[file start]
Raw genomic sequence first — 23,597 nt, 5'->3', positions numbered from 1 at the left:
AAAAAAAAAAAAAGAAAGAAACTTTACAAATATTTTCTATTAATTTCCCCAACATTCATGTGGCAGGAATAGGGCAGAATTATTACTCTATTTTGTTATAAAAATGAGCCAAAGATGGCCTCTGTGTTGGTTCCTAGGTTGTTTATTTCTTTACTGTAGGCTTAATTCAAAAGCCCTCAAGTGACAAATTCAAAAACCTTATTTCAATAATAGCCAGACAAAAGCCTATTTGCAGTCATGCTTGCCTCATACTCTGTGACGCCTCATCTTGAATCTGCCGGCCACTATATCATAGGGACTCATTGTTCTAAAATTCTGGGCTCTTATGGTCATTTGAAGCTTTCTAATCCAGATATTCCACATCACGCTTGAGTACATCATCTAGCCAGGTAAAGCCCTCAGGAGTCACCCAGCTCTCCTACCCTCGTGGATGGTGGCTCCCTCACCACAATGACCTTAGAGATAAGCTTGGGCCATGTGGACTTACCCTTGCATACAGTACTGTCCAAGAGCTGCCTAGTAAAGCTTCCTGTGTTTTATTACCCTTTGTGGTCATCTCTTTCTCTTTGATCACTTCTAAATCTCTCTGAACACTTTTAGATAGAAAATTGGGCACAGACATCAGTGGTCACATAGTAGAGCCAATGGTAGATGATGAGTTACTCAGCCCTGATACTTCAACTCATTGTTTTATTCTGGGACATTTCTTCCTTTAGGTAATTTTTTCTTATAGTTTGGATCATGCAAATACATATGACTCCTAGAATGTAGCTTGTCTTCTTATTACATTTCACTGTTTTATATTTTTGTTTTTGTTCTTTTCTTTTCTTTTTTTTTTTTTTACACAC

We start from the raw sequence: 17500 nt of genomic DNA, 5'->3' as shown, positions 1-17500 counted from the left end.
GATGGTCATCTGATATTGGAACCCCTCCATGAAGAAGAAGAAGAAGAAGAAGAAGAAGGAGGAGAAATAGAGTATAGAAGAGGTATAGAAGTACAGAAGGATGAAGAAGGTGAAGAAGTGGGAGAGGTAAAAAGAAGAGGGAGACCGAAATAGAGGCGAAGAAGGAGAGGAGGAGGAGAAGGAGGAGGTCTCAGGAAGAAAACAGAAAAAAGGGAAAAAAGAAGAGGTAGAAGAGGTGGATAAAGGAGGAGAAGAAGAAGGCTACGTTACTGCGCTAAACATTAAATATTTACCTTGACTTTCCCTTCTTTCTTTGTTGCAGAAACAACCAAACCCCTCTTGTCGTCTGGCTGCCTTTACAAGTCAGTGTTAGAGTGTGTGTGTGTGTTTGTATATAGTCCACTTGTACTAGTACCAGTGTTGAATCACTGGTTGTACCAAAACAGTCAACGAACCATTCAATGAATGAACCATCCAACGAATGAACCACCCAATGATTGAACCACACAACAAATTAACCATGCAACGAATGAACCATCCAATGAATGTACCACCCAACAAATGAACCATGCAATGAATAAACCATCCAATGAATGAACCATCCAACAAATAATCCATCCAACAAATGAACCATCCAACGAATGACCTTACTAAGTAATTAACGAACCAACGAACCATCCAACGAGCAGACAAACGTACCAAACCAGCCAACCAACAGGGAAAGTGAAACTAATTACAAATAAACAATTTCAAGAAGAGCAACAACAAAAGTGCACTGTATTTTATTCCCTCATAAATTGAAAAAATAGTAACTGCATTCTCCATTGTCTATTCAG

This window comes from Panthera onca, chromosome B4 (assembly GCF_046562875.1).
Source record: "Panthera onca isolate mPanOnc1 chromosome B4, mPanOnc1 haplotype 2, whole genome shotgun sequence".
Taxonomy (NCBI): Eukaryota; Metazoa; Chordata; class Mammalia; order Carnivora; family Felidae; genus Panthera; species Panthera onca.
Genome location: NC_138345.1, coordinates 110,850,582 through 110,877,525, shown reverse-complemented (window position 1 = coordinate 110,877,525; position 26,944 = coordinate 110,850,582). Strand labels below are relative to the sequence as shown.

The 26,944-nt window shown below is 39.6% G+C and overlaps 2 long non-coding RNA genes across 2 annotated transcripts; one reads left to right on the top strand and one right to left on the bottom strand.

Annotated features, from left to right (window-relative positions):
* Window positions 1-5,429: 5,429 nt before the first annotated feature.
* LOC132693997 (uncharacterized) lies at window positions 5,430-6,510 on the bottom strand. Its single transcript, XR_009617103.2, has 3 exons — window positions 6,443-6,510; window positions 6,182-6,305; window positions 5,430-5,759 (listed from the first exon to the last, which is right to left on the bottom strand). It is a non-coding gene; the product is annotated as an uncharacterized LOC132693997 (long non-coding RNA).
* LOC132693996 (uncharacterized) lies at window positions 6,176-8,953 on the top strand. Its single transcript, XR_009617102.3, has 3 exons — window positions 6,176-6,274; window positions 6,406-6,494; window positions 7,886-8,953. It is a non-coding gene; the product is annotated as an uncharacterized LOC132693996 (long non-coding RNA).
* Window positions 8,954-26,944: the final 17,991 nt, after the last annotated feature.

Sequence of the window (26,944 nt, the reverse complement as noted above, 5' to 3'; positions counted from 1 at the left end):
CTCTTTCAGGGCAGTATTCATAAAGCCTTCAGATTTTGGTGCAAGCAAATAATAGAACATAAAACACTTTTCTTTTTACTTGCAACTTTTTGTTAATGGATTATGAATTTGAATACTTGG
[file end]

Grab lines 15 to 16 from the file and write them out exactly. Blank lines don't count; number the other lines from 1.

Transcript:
Sequence of the window (26,944 nt, the reverse complement as noted above, 5' to 3'; positions counted from 1 at the left end):
CTCTTTCAGGGCAGTATTCATAAAGCCTTCAGATTTTGGTGCAAGCAAATAATAGAACATAAAACACTTTTCTTTTTACTTGCAACTTTTTGTTAATGGATTATGAATTTGAATACTTGG